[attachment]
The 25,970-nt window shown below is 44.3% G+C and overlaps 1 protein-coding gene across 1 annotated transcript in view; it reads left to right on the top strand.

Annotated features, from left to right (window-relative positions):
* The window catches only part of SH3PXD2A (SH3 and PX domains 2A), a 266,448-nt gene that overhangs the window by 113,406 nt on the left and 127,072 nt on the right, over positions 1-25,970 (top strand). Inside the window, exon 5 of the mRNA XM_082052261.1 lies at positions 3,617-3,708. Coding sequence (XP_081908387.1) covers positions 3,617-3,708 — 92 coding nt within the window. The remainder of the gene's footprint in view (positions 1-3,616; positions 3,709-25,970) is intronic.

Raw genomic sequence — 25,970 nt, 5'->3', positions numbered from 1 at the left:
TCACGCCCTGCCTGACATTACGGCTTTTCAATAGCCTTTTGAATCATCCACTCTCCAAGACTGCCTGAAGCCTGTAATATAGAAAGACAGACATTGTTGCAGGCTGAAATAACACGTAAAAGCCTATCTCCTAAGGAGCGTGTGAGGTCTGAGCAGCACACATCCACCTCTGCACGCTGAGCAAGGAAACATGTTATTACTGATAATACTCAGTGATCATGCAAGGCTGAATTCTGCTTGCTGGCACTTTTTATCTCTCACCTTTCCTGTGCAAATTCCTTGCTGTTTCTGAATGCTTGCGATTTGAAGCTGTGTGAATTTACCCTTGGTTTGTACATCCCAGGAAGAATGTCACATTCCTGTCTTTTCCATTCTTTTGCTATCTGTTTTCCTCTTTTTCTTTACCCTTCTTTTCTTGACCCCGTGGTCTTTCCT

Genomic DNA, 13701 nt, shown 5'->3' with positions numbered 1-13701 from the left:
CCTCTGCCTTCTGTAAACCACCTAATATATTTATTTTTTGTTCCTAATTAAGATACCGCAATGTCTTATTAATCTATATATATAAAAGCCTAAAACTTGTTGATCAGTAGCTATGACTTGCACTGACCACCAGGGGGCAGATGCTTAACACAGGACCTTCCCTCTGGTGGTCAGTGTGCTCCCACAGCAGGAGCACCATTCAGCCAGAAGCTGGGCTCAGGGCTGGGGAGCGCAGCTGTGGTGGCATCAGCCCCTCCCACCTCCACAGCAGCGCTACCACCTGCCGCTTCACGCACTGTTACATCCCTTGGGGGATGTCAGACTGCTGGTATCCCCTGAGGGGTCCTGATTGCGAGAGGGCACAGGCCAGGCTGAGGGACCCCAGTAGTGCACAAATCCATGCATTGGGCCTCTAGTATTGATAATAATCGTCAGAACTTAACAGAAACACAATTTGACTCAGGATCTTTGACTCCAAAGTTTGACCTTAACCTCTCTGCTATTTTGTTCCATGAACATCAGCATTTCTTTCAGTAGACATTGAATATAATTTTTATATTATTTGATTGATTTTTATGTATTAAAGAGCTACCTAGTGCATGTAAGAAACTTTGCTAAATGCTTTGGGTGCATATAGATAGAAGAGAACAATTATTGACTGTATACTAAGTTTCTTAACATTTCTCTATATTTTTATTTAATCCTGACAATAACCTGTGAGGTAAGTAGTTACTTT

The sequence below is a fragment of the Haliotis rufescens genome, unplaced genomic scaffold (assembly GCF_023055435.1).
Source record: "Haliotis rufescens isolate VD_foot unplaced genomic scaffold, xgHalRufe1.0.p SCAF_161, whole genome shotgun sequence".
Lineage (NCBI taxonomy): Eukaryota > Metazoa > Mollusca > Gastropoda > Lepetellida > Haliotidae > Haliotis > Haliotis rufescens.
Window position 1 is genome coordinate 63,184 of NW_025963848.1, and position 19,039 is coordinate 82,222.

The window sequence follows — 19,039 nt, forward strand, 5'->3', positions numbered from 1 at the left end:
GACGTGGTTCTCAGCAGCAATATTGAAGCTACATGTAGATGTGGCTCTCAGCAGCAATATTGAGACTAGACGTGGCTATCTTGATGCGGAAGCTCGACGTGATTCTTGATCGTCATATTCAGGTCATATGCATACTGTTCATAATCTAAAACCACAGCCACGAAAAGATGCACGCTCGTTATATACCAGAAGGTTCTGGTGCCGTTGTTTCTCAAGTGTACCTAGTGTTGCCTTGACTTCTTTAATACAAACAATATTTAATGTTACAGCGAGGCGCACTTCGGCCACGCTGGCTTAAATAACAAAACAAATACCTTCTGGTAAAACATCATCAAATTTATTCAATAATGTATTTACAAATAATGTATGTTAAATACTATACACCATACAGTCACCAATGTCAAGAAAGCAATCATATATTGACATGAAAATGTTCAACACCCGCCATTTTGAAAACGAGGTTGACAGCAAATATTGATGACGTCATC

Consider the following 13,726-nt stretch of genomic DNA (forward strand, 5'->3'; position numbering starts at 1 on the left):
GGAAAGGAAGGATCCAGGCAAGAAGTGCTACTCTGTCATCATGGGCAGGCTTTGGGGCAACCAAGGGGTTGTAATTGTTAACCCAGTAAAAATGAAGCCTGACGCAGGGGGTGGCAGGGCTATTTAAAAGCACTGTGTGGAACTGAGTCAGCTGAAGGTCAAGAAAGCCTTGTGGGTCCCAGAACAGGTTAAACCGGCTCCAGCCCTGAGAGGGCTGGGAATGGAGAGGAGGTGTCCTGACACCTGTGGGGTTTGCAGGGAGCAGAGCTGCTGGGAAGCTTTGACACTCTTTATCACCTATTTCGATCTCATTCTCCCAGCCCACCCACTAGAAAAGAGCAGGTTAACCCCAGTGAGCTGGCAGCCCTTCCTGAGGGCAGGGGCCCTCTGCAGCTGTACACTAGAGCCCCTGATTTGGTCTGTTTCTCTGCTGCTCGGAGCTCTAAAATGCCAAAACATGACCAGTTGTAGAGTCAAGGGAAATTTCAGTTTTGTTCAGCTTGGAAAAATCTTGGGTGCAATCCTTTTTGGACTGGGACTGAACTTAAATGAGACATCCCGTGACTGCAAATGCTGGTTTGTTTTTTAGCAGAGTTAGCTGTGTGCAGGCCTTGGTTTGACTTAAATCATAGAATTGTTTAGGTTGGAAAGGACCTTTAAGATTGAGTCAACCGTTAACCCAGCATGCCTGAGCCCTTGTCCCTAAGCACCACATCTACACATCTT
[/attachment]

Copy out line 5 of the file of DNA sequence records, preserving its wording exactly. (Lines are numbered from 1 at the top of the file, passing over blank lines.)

TCACGCCCTGCCTGACATTACGGCTTTTCAATAGCCTTTTGAATCATCCACTCTCCAAGACTGCCTGAAGCCTGTAATATAGAAAGACAGACATTGTTGCAGGCTGAAATAACACGTAAAAGCCTATCTCCTAAGGAGCGTGTGAGGTCTGAGCAGCACACATCCACCTCTGCACGCTGAGCAAGGAAACATGTTATTACTGATAATACTCAGTGATCATGCAAGGCTGAATTCTGCTTGCTGGCACTTTTTATCTCTCACCTTTCCTGTGCAAATTCCTTGCTGTTTCTGAATGCTTGCGATTTGAAGCTGTGTGAATTTACCCTTGGTTTGTACATCCCAGGAAGAATGTCACATTCCTGTCTTTTCCATTCTTTTGCTATCTGTTTTCCTCTTTTTCTTTACCCTTCTTTTCTTGACCCCGTGGTCTTTCCT